Tuesday, November 9, 2010

Hebrews 9:1-14

1 Now the first covenant had regulations for worship and also an earthly sanctuary. 2 A tabernacle was set up. In its first room were the lampstand and the table with its consecrated bread; this was called the Holy Place. 3 Behind the second curtain was a room called the Most Holy Place, 4 which had the golden altar of incense and the gold-covered ark of the covenant. This ark contained the gold jar of manna, Aaron’s staff that had budded, and the stone tablets of the covenant. 5 Above the ark were the cherubim of the Glory, overshadowing the atonement cover. But we cannot discuss these things in detail now.

6 When everything had been arranged like this, the priests entered regularly into the outer room to carry on their ministry. 7 But only the high priest entered the inner room, and that only once a year, and never without blood, which he offered for himself and for the sins the people had committed in ignorance. 8 The Holy Spirit was showing by this that the way into the Most Holy Place had not yet been disclosed as long as the first tabernacle was still functioning. 9 This is an illustration for the present time, indicating that the gifts and sacrifices being offered were not able to clear the conscience of the worshiper. 10 They are only a matter of food and drink and various ceremonial washings—external regulations applying until the time of the new order.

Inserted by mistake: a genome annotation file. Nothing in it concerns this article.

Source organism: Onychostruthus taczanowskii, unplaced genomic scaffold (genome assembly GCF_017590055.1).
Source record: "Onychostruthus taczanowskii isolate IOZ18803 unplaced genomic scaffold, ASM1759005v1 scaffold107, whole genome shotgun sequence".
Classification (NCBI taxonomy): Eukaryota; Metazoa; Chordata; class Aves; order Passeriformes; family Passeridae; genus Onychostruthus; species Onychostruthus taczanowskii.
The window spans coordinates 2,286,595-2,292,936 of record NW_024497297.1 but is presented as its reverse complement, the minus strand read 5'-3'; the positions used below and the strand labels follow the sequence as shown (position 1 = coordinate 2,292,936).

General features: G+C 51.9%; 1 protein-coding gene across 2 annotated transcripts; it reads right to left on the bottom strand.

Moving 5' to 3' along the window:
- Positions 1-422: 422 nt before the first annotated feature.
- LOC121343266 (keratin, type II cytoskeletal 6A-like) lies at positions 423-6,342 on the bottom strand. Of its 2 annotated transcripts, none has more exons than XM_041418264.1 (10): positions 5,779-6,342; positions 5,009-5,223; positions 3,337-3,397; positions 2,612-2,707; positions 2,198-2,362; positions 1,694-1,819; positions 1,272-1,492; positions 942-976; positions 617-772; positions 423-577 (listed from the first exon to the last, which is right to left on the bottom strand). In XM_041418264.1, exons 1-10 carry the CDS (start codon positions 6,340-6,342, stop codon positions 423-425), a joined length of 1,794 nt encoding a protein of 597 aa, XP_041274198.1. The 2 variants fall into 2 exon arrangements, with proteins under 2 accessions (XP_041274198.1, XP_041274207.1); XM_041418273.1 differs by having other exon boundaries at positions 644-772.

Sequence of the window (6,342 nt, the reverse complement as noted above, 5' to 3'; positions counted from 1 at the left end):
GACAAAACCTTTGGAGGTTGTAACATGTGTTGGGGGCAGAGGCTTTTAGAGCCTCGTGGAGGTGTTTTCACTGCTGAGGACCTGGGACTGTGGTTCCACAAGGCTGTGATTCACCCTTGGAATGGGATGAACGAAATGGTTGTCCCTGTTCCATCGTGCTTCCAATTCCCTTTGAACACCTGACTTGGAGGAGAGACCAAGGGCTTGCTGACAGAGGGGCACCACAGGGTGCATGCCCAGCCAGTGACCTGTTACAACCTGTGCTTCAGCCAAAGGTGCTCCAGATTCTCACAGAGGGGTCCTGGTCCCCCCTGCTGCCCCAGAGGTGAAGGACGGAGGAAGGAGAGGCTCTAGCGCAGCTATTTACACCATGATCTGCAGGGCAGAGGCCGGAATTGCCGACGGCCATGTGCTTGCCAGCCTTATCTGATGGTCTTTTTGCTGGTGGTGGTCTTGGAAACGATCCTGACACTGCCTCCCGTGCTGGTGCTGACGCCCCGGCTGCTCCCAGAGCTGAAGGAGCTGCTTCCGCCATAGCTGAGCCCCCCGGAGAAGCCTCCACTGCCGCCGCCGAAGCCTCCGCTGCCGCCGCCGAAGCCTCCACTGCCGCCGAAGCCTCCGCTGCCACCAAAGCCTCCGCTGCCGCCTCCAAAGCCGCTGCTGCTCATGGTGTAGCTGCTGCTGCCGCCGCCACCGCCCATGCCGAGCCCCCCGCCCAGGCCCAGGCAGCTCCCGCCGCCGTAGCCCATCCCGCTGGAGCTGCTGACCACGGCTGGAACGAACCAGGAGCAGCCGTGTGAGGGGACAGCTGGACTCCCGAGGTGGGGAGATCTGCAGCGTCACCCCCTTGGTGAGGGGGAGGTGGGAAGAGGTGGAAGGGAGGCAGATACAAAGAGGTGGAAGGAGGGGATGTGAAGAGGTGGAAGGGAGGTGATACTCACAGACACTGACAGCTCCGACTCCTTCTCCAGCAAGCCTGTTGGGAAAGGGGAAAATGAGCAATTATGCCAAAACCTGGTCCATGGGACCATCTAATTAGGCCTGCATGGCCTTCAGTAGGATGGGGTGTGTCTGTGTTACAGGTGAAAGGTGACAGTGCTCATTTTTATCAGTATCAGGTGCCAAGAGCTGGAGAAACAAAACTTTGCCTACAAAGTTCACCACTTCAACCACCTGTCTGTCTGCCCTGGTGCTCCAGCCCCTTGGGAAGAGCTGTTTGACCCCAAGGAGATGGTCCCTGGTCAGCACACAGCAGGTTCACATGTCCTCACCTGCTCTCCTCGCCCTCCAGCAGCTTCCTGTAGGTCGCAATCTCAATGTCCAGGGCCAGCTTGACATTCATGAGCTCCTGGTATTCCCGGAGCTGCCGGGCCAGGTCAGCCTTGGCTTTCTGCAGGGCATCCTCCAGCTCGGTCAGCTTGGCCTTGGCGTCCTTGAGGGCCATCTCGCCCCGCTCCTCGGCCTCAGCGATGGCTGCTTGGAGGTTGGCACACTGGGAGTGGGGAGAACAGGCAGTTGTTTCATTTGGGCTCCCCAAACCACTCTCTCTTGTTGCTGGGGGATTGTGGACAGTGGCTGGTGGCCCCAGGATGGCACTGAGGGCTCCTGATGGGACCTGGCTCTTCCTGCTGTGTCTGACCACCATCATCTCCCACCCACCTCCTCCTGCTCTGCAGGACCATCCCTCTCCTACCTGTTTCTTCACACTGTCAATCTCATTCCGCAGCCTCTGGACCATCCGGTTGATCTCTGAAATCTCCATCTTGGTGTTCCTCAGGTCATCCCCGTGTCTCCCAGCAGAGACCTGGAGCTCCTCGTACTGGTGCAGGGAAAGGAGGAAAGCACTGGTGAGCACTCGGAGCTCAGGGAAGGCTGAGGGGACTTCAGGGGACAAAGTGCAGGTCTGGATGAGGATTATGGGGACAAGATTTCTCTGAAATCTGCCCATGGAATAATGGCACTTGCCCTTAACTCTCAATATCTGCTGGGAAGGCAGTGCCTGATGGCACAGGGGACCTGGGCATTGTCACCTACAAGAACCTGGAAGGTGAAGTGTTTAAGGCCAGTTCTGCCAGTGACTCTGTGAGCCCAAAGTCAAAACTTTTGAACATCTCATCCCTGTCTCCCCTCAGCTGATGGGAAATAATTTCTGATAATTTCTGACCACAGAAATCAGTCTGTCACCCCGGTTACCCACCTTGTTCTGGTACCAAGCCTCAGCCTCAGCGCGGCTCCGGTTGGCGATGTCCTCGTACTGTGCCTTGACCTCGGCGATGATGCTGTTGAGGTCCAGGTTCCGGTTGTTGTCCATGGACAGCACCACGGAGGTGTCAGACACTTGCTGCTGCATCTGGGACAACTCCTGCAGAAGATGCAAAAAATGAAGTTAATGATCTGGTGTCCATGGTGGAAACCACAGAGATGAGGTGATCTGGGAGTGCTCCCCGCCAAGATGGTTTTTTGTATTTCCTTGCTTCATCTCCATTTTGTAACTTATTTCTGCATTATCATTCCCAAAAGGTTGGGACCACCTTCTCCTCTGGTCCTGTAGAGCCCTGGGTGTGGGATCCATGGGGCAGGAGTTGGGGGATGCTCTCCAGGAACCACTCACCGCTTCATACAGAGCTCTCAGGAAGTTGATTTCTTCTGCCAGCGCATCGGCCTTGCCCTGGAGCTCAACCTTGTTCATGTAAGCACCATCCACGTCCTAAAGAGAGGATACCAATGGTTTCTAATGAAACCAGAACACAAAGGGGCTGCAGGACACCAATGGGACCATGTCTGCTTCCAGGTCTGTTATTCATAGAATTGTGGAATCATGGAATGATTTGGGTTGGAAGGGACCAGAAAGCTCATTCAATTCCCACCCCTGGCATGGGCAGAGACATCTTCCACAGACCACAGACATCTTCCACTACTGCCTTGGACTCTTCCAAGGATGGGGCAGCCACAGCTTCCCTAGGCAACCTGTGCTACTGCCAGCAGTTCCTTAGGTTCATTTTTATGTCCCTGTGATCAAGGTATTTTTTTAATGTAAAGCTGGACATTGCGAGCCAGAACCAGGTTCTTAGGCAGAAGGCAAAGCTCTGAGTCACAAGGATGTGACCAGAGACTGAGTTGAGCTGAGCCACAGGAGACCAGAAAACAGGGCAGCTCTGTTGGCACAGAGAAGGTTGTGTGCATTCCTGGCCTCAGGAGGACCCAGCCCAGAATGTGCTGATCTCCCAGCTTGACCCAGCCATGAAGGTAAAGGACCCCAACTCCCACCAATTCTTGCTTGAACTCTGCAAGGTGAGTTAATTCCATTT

11 But when Christ came as high priest of the good things that are now already here, he went through the greater and more perfect tabernacle that is not made with human hands, that is to say, is not a part of this creation. 12 He did not enter by means of the blood of goats and calves; but he entered the Most Holy Place once for all by his own blood, thus obtaining eternal redemption. 13 The blood of goats and bulls and the ashes of a heifer sprinkled on those who are ceremonially unclean sanctify them so that they are outwardly clean. 14 How much more, then, will the blood of Christ, who through the eternal Spirit offered himself unblemished to God, cleanse our consciences from acts that lead to death, so that we may serve the living God!

Questions to consider:
  • Where do priests perform their duties?
  • What is the significance of (a) the curtain dividing the Holy Place from the Holy of Holies (b) the blood taken into the Holy of Holies, and (c) the sacrifices and regulation of the old covenant?
  • List reasons that Christ’s blood has unique significance.
  • To what extent is your conscience changed because of Christ’s blood?
  • How does Christ’s sacrifice release you from dead works?

Possibilities for prayer:

The idea of Jesus as a high priest is a pretty common theme thus far in the book of Hebrews. For the Jewish people, this metaphor would have been particularly powerful and relevant, since the old covenant dictated in large part the way in which they lived their lives. Most of us have likely not lived under a set of stringent laws like the Jewish people, but I think we can still appreciate the way in which Jesus’s sacrifice on the cross has made such a way of living “obsolete” (see yesterday’s passage). So let’s be thankful for the new covenant, for the way in which we are now able to, with clean consciences, serve the living God, without the burden of the sacrificial requirements previously prescribed.